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Notorio Fraud Bill Passes House

5861481206_3b2714224f_oThe Connecticut House of Representatives recently passed a bill aimed at reducing fraudulent representation of legal services in Spanish-speaking communities. The bill is in response to several complaints to the state about notaries public advertising themselves as a “Notario Publico.”
Last July, reported on the rise of notario fraud in Connecticut and Spanish-speaking Latinos seeking legal advice on immigration were being exploited.
The confusion occurs due to the fact that in several Spanish-speaking countries, a notario publico is allowed to perform certain services that only licensed attorneys are allowed to practice in the United States.
In this country, a registered notary public is not authorized to advise on immigration issues.
“I commend the House of Representatives for taking a step that I hope will reduce confusion in the Hispanic community as to who is allowed to practice law,” Secretary of State Denise Merrill said in the release. Merrill’s office oversees the state’s licensing and discipline for notaries public.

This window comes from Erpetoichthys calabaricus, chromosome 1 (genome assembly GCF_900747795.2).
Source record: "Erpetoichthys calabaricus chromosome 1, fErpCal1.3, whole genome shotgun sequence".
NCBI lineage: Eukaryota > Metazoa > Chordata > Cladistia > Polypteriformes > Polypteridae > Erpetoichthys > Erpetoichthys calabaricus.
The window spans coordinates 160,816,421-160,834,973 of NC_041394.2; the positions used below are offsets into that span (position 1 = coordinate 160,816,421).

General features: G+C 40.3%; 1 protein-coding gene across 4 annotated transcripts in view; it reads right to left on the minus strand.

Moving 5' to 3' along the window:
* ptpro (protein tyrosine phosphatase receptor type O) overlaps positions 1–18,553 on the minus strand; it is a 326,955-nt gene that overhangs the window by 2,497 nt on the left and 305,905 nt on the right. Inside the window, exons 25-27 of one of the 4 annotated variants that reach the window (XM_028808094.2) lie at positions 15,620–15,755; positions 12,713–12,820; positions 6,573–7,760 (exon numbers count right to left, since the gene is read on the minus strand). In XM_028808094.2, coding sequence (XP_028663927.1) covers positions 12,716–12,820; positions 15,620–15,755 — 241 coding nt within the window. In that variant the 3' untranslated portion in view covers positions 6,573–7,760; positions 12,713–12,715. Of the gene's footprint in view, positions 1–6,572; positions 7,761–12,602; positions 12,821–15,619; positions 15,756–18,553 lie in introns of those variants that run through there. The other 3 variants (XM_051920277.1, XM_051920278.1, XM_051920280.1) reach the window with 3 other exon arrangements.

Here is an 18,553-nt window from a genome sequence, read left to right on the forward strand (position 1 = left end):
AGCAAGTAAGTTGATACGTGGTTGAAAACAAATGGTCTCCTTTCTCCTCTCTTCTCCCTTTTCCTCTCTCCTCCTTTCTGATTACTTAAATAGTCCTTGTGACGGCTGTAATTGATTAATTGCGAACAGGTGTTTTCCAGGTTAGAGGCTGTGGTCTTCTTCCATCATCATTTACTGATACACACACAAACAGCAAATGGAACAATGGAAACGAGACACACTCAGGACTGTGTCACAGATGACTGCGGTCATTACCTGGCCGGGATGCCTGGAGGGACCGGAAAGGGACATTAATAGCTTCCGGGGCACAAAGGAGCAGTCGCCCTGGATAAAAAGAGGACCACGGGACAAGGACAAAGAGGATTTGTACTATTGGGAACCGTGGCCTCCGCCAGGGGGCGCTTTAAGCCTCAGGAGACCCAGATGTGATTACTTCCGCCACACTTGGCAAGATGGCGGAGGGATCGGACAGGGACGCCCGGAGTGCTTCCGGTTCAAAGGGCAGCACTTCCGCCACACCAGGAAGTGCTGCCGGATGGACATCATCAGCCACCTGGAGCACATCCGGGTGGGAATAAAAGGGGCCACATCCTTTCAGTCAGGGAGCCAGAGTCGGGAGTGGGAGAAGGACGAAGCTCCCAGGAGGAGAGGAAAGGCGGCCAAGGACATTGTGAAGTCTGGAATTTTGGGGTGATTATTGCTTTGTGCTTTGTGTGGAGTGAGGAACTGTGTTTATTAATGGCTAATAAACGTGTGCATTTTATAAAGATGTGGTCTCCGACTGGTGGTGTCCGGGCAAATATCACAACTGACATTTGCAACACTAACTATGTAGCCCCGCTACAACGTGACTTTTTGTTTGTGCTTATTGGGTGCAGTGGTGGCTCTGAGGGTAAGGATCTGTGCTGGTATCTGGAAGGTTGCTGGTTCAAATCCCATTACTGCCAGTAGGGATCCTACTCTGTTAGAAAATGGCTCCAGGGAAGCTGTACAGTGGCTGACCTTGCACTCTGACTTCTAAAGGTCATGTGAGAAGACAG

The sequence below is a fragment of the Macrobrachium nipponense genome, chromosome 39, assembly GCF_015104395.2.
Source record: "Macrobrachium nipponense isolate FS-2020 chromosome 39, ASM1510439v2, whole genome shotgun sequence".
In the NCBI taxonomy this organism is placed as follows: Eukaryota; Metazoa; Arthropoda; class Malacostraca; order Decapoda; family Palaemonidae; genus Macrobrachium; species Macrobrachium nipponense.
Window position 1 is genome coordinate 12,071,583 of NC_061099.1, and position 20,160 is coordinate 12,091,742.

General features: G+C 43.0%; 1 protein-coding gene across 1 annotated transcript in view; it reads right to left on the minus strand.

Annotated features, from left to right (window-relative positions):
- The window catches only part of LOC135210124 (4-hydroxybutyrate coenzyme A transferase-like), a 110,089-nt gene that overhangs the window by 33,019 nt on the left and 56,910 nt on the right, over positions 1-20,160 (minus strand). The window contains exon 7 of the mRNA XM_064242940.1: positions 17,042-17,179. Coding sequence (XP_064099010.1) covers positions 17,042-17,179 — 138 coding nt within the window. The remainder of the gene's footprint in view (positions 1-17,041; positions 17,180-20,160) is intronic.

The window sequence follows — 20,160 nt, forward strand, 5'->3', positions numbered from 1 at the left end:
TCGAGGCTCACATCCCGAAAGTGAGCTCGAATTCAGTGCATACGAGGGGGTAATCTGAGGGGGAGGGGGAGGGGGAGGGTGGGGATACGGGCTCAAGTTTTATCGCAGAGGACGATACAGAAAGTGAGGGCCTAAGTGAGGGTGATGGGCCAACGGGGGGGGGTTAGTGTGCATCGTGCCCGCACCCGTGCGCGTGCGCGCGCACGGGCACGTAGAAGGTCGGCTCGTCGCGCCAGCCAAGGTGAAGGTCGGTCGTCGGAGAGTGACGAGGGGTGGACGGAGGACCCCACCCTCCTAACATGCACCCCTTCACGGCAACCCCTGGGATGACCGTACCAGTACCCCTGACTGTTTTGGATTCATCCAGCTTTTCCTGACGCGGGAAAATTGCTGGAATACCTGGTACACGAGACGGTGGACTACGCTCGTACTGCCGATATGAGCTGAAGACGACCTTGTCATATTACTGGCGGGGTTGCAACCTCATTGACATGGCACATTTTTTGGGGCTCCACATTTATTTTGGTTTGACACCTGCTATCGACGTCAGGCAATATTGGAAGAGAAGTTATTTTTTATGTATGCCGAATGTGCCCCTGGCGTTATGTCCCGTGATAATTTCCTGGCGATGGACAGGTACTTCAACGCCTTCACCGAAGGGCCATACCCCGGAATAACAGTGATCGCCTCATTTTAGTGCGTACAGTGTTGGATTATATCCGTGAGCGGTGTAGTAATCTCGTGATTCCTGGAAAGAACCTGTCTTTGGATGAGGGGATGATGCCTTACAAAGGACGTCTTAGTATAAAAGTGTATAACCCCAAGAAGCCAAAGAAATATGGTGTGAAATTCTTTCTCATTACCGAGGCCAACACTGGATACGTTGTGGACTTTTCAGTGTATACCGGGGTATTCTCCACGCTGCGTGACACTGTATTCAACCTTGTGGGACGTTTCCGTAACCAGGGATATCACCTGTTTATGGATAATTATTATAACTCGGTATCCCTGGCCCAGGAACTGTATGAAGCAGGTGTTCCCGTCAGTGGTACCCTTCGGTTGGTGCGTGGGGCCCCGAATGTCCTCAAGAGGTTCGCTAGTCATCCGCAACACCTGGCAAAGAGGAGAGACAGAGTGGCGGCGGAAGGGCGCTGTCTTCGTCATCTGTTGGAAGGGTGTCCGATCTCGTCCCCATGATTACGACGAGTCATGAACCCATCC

She urged to the senate to pass the bill to ensure the clarification that only licensed attorneys are allowed to provide legal advice pertaining to immigration issues.
“It is very important for the Spanish-speaking public to understand: a Notario Publico is not necessarily a Notary Public or an attorney licensed to practice law in Connecticut,” she said.
If the bill does become law, a notary public would be prohibited from offering or providing legal advice in immigration matters and representing someone in immigration proceedings unless he or she is a licensed attorney or authorized under federal regulations to do so.
Additionally, a notary public would be prohibited to use, assume or advertise the phrase “notario” or “notario publico” unless he or she is an attorney or indicates on the advertisement he or she is not a state-licensed attorney.
Violations to the provisions would result in penalties applied to the unauthorized practice of law.
If signed into law, the bill would take effect on Oct. 1, 2013.
(Photo by controlarms)

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